The James River Association negotiated the deal with VDOT to procure official access to the area located just east of I-295 on North Airport Road in Sandston. The site includes a park-and-ride commuter lot bordering the Chickahominy River and has been an unofficial launch site used by paddlers for years. > Read more.

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Entertainment

Weekend Top 10


Take in a show at several locations this weekend! West End Comedy will provide laughs at HATTheatre; the production of “Pump Boys and Dinettes” will close Sunday; and the youth theatre company CharacterWorks will present “Footloose” at The Steward School. Another show perfect for the kids – “Despicable Me 2” is playing at the Eastern Henrico Recreation Center tonight. For all our top picks this weekend, click here! > Read more.

Is there an Echo in here?

‘Earth to Echo’ aims to become this generation’s ‘ET’
It’s no secret that all found-footage genre movies are the same. Grab a couple of characters, give one of them a camera, and expose them to something supernatural that’s content to lurk just off-screen until the last five minutes. Everything else will just fall into place.

But that formula isn’t particularly family friendly, if only because that thing waiting a few feet to the left of the cast is usually plotting their violent doom.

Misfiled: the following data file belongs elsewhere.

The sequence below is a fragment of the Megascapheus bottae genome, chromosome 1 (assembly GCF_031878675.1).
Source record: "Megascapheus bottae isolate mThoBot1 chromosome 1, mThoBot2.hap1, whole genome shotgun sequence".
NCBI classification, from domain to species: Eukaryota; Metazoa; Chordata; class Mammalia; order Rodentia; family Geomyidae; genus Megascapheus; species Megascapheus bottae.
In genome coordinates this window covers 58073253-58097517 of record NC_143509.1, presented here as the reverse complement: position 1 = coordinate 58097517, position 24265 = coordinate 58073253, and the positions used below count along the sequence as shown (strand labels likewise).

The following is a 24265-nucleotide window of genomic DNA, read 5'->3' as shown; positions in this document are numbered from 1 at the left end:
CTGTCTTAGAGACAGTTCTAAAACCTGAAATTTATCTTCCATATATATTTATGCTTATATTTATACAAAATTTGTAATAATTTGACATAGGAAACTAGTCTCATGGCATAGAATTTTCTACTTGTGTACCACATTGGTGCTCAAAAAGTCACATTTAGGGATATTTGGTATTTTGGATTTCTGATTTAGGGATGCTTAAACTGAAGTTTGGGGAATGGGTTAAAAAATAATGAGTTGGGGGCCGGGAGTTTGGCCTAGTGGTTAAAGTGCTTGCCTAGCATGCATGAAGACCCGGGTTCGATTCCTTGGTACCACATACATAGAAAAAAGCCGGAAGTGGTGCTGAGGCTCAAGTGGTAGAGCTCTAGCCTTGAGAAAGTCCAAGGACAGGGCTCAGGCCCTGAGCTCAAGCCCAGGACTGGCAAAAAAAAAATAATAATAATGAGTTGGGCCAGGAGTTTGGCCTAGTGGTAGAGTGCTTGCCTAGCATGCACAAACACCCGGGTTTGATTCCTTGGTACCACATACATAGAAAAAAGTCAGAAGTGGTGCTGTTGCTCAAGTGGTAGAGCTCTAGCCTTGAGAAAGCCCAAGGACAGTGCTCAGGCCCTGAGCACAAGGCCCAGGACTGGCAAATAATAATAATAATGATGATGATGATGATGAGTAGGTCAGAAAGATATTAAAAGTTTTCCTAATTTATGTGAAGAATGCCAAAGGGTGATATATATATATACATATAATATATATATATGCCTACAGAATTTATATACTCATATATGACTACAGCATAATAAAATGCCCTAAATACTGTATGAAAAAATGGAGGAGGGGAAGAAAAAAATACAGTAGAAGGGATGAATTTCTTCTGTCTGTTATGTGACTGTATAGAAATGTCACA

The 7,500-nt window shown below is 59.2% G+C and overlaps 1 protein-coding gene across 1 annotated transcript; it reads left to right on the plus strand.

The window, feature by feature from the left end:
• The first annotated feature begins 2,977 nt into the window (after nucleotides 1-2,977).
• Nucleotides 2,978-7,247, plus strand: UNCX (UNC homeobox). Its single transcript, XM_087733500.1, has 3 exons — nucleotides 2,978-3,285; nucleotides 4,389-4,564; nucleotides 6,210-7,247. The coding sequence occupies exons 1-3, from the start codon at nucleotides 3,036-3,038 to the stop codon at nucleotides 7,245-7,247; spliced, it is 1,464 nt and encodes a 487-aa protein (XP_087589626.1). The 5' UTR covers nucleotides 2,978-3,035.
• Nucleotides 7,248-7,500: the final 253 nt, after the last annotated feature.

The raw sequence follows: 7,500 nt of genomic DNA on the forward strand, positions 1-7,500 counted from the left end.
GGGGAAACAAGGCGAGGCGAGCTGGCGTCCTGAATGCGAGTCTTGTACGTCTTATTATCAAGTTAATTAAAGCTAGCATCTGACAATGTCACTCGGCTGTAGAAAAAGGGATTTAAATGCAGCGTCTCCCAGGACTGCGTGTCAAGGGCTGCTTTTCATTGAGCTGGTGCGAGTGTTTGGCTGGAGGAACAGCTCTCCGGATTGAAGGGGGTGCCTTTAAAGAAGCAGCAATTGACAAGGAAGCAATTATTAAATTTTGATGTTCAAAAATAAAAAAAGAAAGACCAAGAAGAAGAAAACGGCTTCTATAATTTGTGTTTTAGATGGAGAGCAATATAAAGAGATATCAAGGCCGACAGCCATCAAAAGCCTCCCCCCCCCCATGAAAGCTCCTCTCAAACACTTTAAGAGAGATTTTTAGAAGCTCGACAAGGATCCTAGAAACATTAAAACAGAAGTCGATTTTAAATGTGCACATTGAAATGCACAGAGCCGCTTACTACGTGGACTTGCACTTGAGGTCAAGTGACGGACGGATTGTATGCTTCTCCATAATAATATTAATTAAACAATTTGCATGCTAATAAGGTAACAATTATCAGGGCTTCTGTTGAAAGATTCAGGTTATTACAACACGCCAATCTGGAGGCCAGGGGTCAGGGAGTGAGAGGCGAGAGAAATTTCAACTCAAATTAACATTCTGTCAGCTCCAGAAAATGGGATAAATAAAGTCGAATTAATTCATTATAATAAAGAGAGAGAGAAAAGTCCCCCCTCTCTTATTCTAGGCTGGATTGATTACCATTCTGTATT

That’s what sets Earth to Echo apart from the pack. It, too, follows a group of characters armed with a camera and a tendency to encounter unknown life forms. But all those familiar parts have been rearranged just enough to make it suitable for a much younger audience. > Read more.

Weekend Top 10


An eclectic array of events are taking place this weekend throughout the county. In the West End, we have the Richmond Wedding Expo, the Under the Stars Family Film Series and Henrico Theatre Company’s production of “Pump Boys and Dinettes.” In the eastern part of the county, we have a blood drive at the Eastern Henrico Recreation Center, Gallmeyer Farm’s annual Sweet Corn Festival and an origami workshop at Fairfield Library. For all our top picks this weekend, click here! > Read more.

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Commonwealth Parenting will present “Fighters, Biters, Pushers & Smushers” for parents of toddlers from 6:30 p.m. to 8 p.m. at the Children’s Museum of Richmond-Short Pump, 2200 Old Brick Rd.… Full text